Raksha Bandhan displays the apex of humanity across the country

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Ahmedabad/ Jaipur/ Allahabad, Aug 5 (ANI): Raksha Bandhan, the festival of siblings was celebrated with joy and in a sense of harmony across the country on Wednesday.

The festival, marked by sisters tying Rakhi (a sacred thread) around the wrist of their brothers, denotes the mutual bondage between them and also symbolises the duty of the brothers to protect their sisters.

In Ahmedabad, people from diverse communities exhibited the apex of humanity by observing the festival together.

It became an ideal medium to usher and strengthen communal harmony, as girls and boys from both the Hindu and Muslim communities took part in the celebrations.

Irrespective of religion, Rakhis were tied on the wrists of boys.

"Hindu and Muslims can tie Rakhi to each other. It's not necessary that only Hindus should tie Rakhis to Hindus. Muslim can also tie it to Hindu brothers. Muslim and Hindus can celebrate any festival together like this," said Mumtaz, a local resident.

In another part of the city, the Muslim dominated area of Jamalpur, Hindu and Muslim families celebrated the festival together with enthusiasm.

Gulab Khan Pathan, a resident of Jamalpur wished that the spirit of Rakhi should be kept alive for all times to come.

"Rakhi is a sacred festival. And on such an occasion we can change the atmosphere by coming together. We can do this only by coming together not by staying apart. Today the sister has tied Rakhi on my wrist and I have taken an oath to protect her in any adversity come what may," said Gulab Khan Pathan, a resident of Jabalpur.

The festival wore a green colour in Jaipur, the famed Pink City of Rajasthan.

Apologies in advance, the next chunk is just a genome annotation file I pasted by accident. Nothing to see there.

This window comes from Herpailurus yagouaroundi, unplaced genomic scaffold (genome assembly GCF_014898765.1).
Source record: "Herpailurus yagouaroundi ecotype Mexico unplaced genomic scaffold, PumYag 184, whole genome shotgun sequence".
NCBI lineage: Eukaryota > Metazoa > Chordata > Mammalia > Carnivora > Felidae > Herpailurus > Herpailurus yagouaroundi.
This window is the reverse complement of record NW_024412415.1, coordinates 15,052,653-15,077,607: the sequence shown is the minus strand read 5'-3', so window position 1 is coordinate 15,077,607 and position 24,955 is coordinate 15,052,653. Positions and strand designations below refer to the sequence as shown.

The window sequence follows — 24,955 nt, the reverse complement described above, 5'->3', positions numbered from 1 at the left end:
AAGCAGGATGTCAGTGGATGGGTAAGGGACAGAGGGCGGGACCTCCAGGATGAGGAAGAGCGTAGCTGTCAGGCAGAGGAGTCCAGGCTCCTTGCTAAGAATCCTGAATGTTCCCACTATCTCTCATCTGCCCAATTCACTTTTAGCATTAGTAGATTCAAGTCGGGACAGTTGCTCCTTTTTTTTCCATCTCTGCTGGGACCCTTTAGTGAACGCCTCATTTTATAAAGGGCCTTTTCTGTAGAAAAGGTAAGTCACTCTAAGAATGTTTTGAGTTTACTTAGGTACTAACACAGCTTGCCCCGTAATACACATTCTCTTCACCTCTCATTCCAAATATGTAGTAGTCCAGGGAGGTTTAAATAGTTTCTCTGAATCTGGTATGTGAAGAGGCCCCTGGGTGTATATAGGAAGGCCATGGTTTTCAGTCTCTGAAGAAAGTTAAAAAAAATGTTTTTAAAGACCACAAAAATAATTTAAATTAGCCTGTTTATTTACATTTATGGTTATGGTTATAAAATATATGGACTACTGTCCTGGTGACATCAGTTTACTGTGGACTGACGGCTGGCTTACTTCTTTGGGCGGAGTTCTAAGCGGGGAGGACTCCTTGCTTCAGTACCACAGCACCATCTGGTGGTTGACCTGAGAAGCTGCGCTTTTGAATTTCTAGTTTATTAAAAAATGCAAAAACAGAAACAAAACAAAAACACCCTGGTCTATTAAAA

Many residents were seen buying saplings to gift to their sisters. They were of the view that no gift can be as precious and as useful as a sapling.

While some chose to gift saplings, others chose to plant them to mark the occasion.

"I'll request all people to have less than two children and more than 10 plants. The plants will benefit you more than your children. All the parts of a tree from roots to flowers are useful," said Vijaylaxmi Gupta, a local resident.

People queued up in front of a mobile van to buy the 'green gift' for their sisters.

"Rakhi is a sacred festival for Hindus. I had planned that I should present my sister a sapling that will make her happy. When she grows up she will be happy by seeing the plant. So I have decided to gift her one sapling today," said Gautam, another resident of Jaipur who gifted a sapling to his sister.

Meanwhile, Allahabad also witnessed the green colour dominate the festival.

Some families here made Rakhis out of vegetables and tied them on the wrists of their brothers.

The womenfolk said that by doing this they wished to convey the message to the Government that they can no longer afford buying vegetables. (ANI)

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